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Study on black students features Oakland schools

By Katy Murphy
Tuesday, May 20th, 2008 at 6:08 pm in school reform, students.

African-American students seem to be thriving, academically, at Thornhill, Chabot, Grass Valley and Kaiser elementary schools, but the achievement of black students varies widely from school to school in California, a soon-to-be-released report by the research group EdSource has found.

aahonorroll.jpgThe report, Raising African American Student Achievement, lists 45 California elementary schools (out of 615 with Academic Performance Index data on black students) in which African-American children had an average API score above a 785 on a scale of 200 to 1,000. Here is the list.

The full report will be posted Thursday on the EdSource Web site. It includes interviews with the Thornhill principal, Sallyann Tomlin Grass Valley Elementary School Principal Rosella Jackson and others.

As of last year, about 36 percent of Oakland’s public school children were African-American. About one in 30 of California’s roughly 500,000 black public school students goes to school in Oakland.

Notably, none of Oakland’s high schools made EdSource’s list of 16 schools in which the average score for black students was above a 736. Oakland’s average API for black students in 2007 was 602.

One issue that I didn’t see mentioned in the executive summary, one that is rarely raised in test score talk, is the inclusion of first- and second-generation African immigrant students in these statistical “subgroups.” Anecdotally, I hear African immigrants — and the children of African immigrants — tend to do better academically than their black American peers, but I haven’t seen local data to bear that out. Have you?

A reader raised this point with me last week, after seeing our coverage of the African American Honor Roll ceremony. This year, the African American Education Task Force honored 1,100 Oakland students in eighth through 12th grades who earned above a 3.0 grade-point average (roughly 15 percent). After the story appeared, a teacher wrote me with the following observation:

While I enjoyed your article about the awards given to Oakland African-American students can I point out that my students and I were some what mystified as 6 of my best students were among those honored by this particular task force. However, none of them would describe themselves as African-American. In fact they come from Somalia, Ghana, Cameroon, Ivory coast and Eritrea. They are bright, intelligent, charming multi-lingual students. Their parents have instilled strong moral values and are very supportive. But I must point out that all these students have suffered at the hands of the A-A students. Interestingly although Somalia, Ethiopia and Eritrea are at war the students in school they are the best of friends partly it seems because they feel they have the nothing in common with the A-A students.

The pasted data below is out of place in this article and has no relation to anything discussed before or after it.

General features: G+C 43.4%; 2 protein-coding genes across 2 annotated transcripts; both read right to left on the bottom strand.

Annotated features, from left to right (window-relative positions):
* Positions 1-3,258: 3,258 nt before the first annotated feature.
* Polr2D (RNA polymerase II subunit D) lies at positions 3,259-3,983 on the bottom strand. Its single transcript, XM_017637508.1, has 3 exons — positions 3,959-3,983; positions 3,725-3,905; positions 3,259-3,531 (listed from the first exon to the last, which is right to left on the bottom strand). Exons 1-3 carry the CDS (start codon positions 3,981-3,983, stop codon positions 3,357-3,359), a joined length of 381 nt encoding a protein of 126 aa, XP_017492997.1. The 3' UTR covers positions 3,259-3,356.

I answered my students questions and puzzlement with this advise.. to accept the awards in the spirit in which they were given and that all awards are valuable and recognize their personal achievement.

What do you make of this teacher’s statement? And, based on the limited information at hand, what do you think schools might learn from this report?

photo of the May 12 African American Honor Roll Ceremony by Alison Yin

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  • Nextset

    Here we go, people. Remember, OUSD and schools like it aren’t “schools” in the sense that I remember. Above all their purpose is to keep the “students” happy and dumb. Real education is not in the plan at all.

    As part of the “keep ‘em happy” approach you will see dumbing down of standards, false news and the handing out of phony awards.

    The negroes won’t be happy if you confront them with objective indications that they are losing ground – falling further behind the other groups. So you cook the books by mixing the stats for the African immigrants and first generation students – who have academic achievements at par or higher than the whites – with the American Negroes (blacks?). Have you hung out with Nigerians and Ethipoians… They tend to be competitive (an understatement). They also have ways of making sure their children compete.